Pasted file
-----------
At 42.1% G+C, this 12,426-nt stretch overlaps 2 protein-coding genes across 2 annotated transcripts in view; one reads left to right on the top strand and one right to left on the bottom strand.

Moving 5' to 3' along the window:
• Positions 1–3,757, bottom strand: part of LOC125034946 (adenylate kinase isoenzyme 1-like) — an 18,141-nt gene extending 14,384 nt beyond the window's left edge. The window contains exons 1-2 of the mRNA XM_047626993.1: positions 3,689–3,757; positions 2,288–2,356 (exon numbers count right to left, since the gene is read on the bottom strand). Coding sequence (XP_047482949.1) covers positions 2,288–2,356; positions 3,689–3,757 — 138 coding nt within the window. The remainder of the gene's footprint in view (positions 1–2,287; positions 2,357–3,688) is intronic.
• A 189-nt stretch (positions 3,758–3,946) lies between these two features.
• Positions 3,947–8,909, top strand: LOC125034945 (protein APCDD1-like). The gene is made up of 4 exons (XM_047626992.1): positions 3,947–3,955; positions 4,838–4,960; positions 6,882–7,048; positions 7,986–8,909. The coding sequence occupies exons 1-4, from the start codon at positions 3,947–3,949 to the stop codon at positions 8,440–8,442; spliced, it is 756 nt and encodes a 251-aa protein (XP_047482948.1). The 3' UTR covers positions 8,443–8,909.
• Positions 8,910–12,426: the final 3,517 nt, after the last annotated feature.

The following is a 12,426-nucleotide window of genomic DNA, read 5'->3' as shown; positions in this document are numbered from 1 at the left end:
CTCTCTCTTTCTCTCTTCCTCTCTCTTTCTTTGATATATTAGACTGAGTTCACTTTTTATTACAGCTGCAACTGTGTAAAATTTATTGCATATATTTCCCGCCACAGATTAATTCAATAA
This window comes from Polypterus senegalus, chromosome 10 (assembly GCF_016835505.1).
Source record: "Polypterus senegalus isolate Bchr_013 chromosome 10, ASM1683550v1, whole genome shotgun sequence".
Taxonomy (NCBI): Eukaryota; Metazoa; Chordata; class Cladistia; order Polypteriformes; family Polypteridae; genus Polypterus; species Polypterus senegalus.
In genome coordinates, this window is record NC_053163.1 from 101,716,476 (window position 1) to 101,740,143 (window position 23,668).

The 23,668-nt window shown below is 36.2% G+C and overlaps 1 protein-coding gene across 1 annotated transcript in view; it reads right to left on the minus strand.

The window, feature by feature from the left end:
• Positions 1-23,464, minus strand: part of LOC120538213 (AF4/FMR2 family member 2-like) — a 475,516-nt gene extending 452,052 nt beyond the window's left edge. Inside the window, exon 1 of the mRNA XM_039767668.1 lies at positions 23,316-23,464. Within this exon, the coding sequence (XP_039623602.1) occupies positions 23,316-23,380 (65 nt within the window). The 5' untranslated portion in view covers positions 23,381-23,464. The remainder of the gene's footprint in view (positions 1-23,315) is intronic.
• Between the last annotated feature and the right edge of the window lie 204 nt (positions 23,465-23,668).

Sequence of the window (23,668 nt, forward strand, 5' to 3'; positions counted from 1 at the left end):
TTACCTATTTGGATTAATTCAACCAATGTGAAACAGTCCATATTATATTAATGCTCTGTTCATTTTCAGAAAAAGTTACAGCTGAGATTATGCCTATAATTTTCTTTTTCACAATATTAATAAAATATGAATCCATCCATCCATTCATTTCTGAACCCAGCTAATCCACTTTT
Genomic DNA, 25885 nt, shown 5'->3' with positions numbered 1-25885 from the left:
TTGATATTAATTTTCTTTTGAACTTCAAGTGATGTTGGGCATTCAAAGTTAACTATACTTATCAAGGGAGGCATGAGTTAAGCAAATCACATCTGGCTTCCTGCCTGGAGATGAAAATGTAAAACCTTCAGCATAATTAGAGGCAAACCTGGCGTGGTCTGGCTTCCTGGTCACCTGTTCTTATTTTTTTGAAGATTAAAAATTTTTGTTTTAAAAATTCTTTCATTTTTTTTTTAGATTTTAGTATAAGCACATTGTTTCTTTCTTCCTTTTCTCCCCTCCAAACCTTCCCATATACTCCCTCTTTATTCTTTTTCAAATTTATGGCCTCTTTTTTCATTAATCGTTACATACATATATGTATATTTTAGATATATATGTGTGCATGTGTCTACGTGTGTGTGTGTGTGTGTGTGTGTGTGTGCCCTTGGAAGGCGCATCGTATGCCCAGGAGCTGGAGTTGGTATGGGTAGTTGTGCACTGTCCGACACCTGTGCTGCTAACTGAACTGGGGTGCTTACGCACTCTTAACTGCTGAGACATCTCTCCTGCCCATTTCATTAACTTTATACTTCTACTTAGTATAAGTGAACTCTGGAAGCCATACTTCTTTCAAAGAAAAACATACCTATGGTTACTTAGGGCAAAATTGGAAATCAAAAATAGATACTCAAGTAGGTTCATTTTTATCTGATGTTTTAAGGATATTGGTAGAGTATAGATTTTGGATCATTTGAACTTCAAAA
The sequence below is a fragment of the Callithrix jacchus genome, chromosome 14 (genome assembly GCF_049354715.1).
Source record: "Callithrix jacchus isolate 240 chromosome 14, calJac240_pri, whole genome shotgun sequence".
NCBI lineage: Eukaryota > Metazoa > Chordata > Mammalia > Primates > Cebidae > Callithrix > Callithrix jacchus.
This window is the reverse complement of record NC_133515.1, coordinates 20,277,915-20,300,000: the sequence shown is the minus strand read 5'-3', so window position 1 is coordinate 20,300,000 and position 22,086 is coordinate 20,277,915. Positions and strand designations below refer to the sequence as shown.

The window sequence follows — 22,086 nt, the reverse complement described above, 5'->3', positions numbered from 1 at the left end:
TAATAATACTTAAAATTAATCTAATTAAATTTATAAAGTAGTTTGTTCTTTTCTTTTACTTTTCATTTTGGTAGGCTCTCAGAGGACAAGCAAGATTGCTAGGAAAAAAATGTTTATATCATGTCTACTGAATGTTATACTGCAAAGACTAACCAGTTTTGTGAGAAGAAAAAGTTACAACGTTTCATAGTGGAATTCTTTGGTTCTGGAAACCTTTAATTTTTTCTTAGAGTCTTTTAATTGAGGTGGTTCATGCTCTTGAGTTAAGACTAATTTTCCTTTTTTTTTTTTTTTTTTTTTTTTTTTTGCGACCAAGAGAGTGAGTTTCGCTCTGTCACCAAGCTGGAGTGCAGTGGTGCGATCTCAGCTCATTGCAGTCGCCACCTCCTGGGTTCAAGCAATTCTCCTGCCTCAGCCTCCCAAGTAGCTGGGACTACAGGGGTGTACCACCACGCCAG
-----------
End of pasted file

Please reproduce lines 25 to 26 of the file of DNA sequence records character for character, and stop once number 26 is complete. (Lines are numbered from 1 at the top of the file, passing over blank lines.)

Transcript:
The window sequence follows — 22,086 nt, the reverse complement described above, 5'->3', positions numbered from 1 at the left end:
TAATAATACTTAAAATTAATCTAATTAAATTTATAAAGTAGTTTGTTCTTTTCTTTTACTTTTCATTTTGGTAGGCTCTCAGAGGACAAGCAAGATTGCTAGGAAAAAAATGTTTATATCATGTCTACTGAATGTTATACTGCAAAGACTAACCAGTTTTGTGAGAAGAAAAAGTTACAACGTTTCATAGTGGAATTCTTTGGTTCTGGAAACCTTTAATTTTTTCTTAGAGTCTTTTAATTGAGGTGGTTCATGCTCTTGAGTTAAGACTAATTTTCCTTTTTTTTTTTTTTTTTTTTTTTTTTTTGCGACCAAGAGAGTGAGTTTCGCTCTGTCACCAAGCTGGAGTGCAGTGGTGCGATCTCAGCTCATTGCAGTCGCCACCTCCTGGGTTCAAGCAATTCTCCTGCCTCAGCCTCCCAAGTAGCTGGGACTACAGGGGTGTACCACCACGCCAG